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simple tree data struct implementation (beginner)

P: n/a

#include<stdio.h>
#include<stdlib.h>
#include<string.h>
struct tree
{
int data;
struct tree *left,*right;
};

void init(struct tree *node)
{
node = malloc(sizeof node);
if(!node)
{
printf("mem error\n");
exit(EXIT_FAILURE);
}
}

struct tree *assign(int data,struct tree *node)
{
struct tree *temp;
memmove(temp,node,sizeof node);
init(temp);
temp->data = data;
if(data < temp->data)
{
temp = temp->left;
temp->data = data;
}
else if(data > temp->data)
{
temp = temp->right;
temp->data = data;
}
else
temp->right = temp->left = NULL;
memmove(node,temp,sizeof node);
return node;
}

int print_tree(struct tree *node)
{
printf("%d\n",node->data);
while(node != NULL)
{
struct tree *temp;
memmove(temp,node,sizeof node);
temp = temp -> right;
print_tree(temp);
temp = temp-> left;
memmove(node,temp,sizeof node);
}
return 0;
}

int main(void)
{
struct tree *node;
node = assign(1 , node);
node = assign(2 , node);
node = assign(8 , node);
print_tree(node);
return 0;
}

This little, ugly code does not work as expected. I am getting a memory
overflow error. What could be the problem? Help.
--
"combination is the heart of chess"

A.Alekhine

Mail to:
sathyashrayan AT gmail DOT com

Nov 14 '05 #1
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6 Replies


P: n/a
sathyashrayan wrote:
int print_tree(struct tree *node)
{
printf("%d\n",node->data);
while(node != NULL)
{
struct tree *temp;
memmove(temp,node,sizeof node); There is at least one good reason it crashes. You cannot move data into
a "junk" pointer. Anyway, why do you need to move it? I haven't looked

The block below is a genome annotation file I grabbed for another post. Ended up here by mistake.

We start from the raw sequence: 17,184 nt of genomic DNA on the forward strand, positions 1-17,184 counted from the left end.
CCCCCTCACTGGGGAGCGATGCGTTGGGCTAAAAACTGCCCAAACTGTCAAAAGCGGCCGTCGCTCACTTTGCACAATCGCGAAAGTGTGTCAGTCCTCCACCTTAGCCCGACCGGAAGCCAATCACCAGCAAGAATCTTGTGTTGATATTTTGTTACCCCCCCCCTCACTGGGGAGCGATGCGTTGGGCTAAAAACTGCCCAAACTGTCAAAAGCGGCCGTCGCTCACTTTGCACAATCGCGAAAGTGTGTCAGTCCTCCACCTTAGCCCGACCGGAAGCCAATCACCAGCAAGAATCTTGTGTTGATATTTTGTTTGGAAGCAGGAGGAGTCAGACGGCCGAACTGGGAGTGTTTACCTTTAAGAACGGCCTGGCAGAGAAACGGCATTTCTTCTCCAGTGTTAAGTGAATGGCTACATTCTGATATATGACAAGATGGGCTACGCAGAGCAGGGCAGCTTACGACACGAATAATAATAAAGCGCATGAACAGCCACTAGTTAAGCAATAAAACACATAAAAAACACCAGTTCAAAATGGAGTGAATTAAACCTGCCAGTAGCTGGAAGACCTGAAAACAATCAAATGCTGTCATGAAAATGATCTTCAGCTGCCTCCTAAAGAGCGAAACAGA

at your code too closely, but I think removing the above line should
solve your problem.
temp = temp -> right;
print_tree(temp);
temp = temp-> left;
memmove(node,temp,sizeof node);
}
return 0;
}

This little, ugly code does not work as expected. I am getting a memory
overflow error. What could be the problem? Help.


--
bjrnove

Nov 14 '05 #2

P: n/a
"sathyashrayan" <sa***********@REMOVETHISgmail.com> wrote:
void init(struct tree *node)
{
node = malloc(sizeof node); struct tree *assign(int data,struct tree *node)
{
struct tree *temp;
memmove(temp,node,sizeof node);
init(temp); int print_tree(struct tree *node)
{
printf("%d\n",node->data);
while(node != NULL)
{
struct tree *temp;
memmove(temp,node,sizeof node);
temp = temp -> right;
print_tree(temp);
temp = temp-> left;
memmove(node,temp,sizeof node);
} This little, ugly code does not work as expected. I am getting a memory
overflow error.


No wonder. You write through your pointer before you even try to
allocate memory for it; and even when you do, you do so in a way that
doesn't work. Read <http://www.eskimo.com/~scs/C-faq/q4.8.html>; and
then allocate memory _before_ you write to it.
(BTW, IMO "init" is not the right name for that function. All it does is
allocate memory; it does not initialise anything. Ditto for "assign",
which creates a whole new node, and doesn't just assign values.)
Also, when you get this to work, you're going to have fun with your
printing function. In particular, you're going to have fun watching it
spin merrily in its hamster-wheel, printing nothing.

Richard
Nov 14 '05 #3

P: n/a
sathyashrayan wrote:
[...]
struct tree *assign(int data,struct tree *node)
{
struct tree *temp;
memmove(temp,node,sizeof node); [...] This little, ugly code does not work as expected. I am getting a memory
overflow error. What could be the problem? Help.


Among other things, temp is a wild pointer and there is no reason to
think that you code won't explode as soon as it hits that memmove.
Nov 14 '05 #4

P: n/a
sathyashrayan wrote:

#include<stdio.h>
#include<stdlib.h>
#include<string.h>
struct tree
{
int data;
struct tree *left,*right;
};

void init(struct tree *node)
{
node = malloc(sizeof node);
if(!node)
{
printf("mem error\n");
exit(EXIT_FAILURE);
}
}


I read no further than here. The only function of init is to
either abort the program, or to create a memory leak. Think about
it.

--
"If you want to post a followup via groups.google.com, don't use
the broken "Reply" link at the bottom of the article. Click on
"show options" at the top of the article, then click on the
"Reply" at the bottom of the article headers." - Keith Thompson
Nov 14 '05 #5

P: n/a


sathyashrayan wrote:
#include<stdio.h>
#include<stdlib.h>
#include<string.h>
struct tree
{
int data;
struct tree *left,*right;
};

void init(struct tree *node)
{
node = malloc(sizeof node);
if(!node)
{
printf("mem error\n");
exit(EXIT_FAILURE);